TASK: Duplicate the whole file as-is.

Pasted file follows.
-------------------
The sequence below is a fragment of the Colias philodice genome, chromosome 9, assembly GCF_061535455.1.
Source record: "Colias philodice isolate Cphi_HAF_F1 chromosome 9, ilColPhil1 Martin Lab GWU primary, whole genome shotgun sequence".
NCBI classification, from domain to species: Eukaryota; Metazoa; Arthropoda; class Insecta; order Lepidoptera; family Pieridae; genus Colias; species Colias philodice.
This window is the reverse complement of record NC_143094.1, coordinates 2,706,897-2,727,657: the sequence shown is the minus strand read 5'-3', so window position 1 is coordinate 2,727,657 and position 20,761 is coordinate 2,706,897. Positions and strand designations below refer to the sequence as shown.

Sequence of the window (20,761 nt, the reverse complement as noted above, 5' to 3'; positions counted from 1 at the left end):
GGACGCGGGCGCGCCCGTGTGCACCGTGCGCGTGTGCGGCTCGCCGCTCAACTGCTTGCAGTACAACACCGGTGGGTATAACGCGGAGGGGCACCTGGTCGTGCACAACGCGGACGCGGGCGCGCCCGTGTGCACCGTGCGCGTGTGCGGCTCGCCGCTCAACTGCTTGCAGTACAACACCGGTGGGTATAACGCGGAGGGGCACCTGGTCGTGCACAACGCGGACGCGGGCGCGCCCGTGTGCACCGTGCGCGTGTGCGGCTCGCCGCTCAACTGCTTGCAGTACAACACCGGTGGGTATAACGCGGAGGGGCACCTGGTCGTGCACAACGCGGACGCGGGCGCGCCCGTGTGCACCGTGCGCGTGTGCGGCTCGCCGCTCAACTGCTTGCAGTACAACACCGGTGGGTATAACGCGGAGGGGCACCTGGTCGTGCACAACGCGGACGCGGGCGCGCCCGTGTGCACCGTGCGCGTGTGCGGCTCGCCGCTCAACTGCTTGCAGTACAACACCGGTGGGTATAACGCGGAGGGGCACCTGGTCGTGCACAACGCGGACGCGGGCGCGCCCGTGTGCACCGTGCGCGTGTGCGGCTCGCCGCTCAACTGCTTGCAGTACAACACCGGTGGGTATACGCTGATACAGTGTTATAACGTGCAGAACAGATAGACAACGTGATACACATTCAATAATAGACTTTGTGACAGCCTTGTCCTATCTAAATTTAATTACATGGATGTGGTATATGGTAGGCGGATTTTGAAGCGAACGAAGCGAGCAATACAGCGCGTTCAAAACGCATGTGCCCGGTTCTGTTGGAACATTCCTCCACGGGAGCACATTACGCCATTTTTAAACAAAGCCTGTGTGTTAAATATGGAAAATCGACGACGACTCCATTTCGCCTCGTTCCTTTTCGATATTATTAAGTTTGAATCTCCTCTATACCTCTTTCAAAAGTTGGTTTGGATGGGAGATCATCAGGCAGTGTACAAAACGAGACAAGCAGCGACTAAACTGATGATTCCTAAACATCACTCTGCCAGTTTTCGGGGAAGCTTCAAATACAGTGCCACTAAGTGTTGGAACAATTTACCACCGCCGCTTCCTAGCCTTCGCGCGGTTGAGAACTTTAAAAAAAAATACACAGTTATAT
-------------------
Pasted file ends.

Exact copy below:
The sequence below is a fragment of the Colias philodice genome, chromosome 9, assembly GCF_061535455.1.
Source record: "Colias philodice isolate Cphi_HAF_F1 chromosome 9, ilColPhil1 Martin Lab GWU primary, whole genome shotgun sequence".
NCBI classification, from domain to species: Eukaryota; Metazoa; Arthropoda; class Insecta; order Lepidoptera; family Pieridae; genus Colias; species Colias philodice.
This window is the reverse complement of record NC_143094.1, coordinates 2,706,897-2,727,657: the sequence shown is the minus strand read 5'-3', so window position 1 is coordinate 2,727,657 and position 20,761 is coordinate 2,706,897. Positions and strand designations below refer to the sequence as shown.

Sequence of the window (20,761 nt, the reverse complement as noted above, 5' to 3'; positions counted from 1 at the left end):
GGACGCGGGCGCGCCCGTGTGCACCGTGCGCGTGTGCGGCTCGCCGCTCAACTGCTTGCAGTACAACACCGGTGGGTATAACGCGGAGGGGCACCTGGTCGTGCACAACGCGGACGCGGGCGCGCCCGTGTGCACCGTGCGCGTGTGCGGCTCGCCGCTCAACTGCTTGCAGTACAACACCGGTGGGTATAACGCGGAGGGGCACCTGGTCGTGCACAACGCGGACGCGGGCGCGCCCGTGTGCACCGTGCGCGTGTGCGGCTCGCCGCTCAACTGCTTGCAGTACAACACCGGTGGGTATAACGCGGAGGGGCACCTGGTCGTGCACAACGCGGACGCGGGCGCGCCCGTGTGCACCGTGCGCGTGTGCGGCTCGCCGCTCAACTGCTTGCAGTACAACACCGGTGGGTATAACGCGGAGGGGCACCTGGTCGTGCACAACGCGGACGCGGGCGCGCCCGTGTGCACCGTGCGCGTGTGCGGCTCGCCGCTCAACTGCTTGCAGTACAACACCGGTGGGTATAACGCGGAGGGGCACCTGGTCGTGCACAACGCGGACGCGGGCGCGCCCGTGTGCACCGTGCGCGTGTGCGGCTCGCCGCTCAACTGCTTGCAGTACAACACCGGTGGGTATACGCTGATACAGTGTTATAACGTGCAGAACAGATAGACAACGTGATACACATTCAATAATAGACTTTGTGACAGCCTTGTCCTATCTAAATTTAATTACATGGATGTGGTATATGGTAGGCGGATTTTGAAGCGAACGAAGCGAGCAATACAGCGCGTTCAAAACGCATGTGCCCGGTTCTGTTGGAACATTCCTCCACGGGAGCACATTACGCCATTTTTAAACAAAGCCTGTGTGTTAAATATGGAAAATCGACGACGACTCCATTTCGCCTCGTTCCTTTTCGATATTATTAAGTTTGAATCTCCTCTATACCTCTTTCAAAAGTTGGTTTGGATGGGAGATCATCAGGCAGTGTACAAAACGAGACAAGCAGCGACTAAACTGATGATTCCTAAACATCACTCTGCCAGTTTTCGGGGAAGCTTCAAATACAGTGCCACTAAGTGTTGGAACAATTTACCACCGCCGCTTCCTAGCCTTCGCGCGGTTGAGAACTTTAAAAAAAAATACACAGTTATAT